“You mean rumors they married into the Tuathak realm of Eighard?”

Talaran shrugs. “I think they’re playing for time. Reckoning they can be regional peacemaker.”

“Idiots,” I say, gesturing for scorn.

“Ain’t nobody able to suck that many dicks at once and survive,” Talaran says. “Eventually you suffocate.”

“Talaran!” Ishera snaps. “That’s vulgar.”

He stares at her blankly. “Okay, and?”

Ishera sighs, putting a map she’d drawn by hand onto the table. “Look, whatever. Here’s where we are. And here are the crusader states. We know Tuathak marauders are coming up through these borders. Some of our foraging parties have skirmished with some of them, even. They’ve been getting more common as the seasons change.”

I examine the map and all the notes Ishera helpfully added. “We don’t have a choice, do we? We can’t stay here and build up our forces any longer. And the Tuathak are getting bolder by the day, thinking we won’t do anything.”

She nods. “The longer we do nothing, the more innocent people will die. Even if we’re not ready yet, we have to act, or we’ll lose all credibility with our supposed allies. Then everything we’ve done to get this far will be for naught.”

“How soon can we march south?” I ask.

Talaran almost looks offended. “What kind of milksop do you take me for, my Lady? I’ve had them ready since the moment I walked inside this tent.”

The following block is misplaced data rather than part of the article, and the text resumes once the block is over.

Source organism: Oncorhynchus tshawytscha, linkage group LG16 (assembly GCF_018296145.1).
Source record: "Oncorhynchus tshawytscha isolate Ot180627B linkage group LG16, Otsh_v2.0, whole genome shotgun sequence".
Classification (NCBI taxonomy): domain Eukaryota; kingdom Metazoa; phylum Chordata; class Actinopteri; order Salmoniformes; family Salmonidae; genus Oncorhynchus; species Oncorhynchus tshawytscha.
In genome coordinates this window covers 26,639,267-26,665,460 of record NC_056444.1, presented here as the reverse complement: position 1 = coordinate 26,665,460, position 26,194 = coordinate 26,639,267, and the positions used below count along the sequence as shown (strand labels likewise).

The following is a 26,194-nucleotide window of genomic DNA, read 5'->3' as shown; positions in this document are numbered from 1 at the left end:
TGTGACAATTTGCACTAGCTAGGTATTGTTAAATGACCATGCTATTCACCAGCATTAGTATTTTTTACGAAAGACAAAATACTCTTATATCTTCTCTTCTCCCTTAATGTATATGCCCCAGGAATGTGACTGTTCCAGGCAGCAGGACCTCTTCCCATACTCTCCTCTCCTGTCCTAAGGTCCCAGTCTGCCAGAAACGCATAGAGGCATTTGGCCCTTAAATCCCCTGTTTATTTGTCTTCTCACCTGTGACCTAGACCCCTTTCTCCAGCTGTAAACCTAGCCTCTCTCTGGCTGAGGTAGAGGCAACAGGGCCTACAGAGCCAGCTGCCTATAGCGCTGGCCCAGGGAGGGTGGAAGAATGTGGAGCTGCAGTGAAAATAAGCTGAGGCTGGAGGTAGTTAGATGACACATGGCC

[The yellow slashes means we have claims on those provinces, so we have a war goal. The Thunderdome begins in earnest. May God save us all, for no one else can.]

So here it is. We break camp. We march together south.

We prepare to make war against the people who tried to exterminate us. Who colonize our rightful land and put snow elves in chains.

All my life I’ve prepared for this moment. To cross the rivers and forests to emerge like an avenging wraith from a blizzard.

My heart beats irregularly. I hold a hand to my breast and just try to breathe. To stay calm. To present an iron face for those I lead. The Everfrost Prince wouldn’t forgive me if I got cold feet now of all times.

I united Winter for the first time in its history, and now I must make use of it to destroy armies, raze cities, and bring the icy cold upon countless foreigners. A maelstrom of death from the heart of winter itself. To kill, kill, and kill again to the future of my people. To feel no doubt or regrets for these needful things.

And then everything will finally be okay.
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Good to see you writing another!
  • 1Like
Good to see you writing another!
Every time I tell myself "no more writing, my watch has ended, I may now rest," I get dragged back in :(

Figures, though. I been a fan of AARs since I first read I Am Skantarios on the Total War forums. So here I am again, with another cool nation and mission tree I wanted to turn into a story.
Another Anbennar AAR by @Crushric is always worth following!

It looks like our Ruinborn protagonist has a thousand and one problems - and one solution. Subjugate them all!

I'm looking forward to this "immortality and necromancy" thing.
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Another Anbennar AAR by @Crushric is always worth following!

It looks like our Ruinborn protagonist has a thousand and one problems - and one solution. Subjugate them all!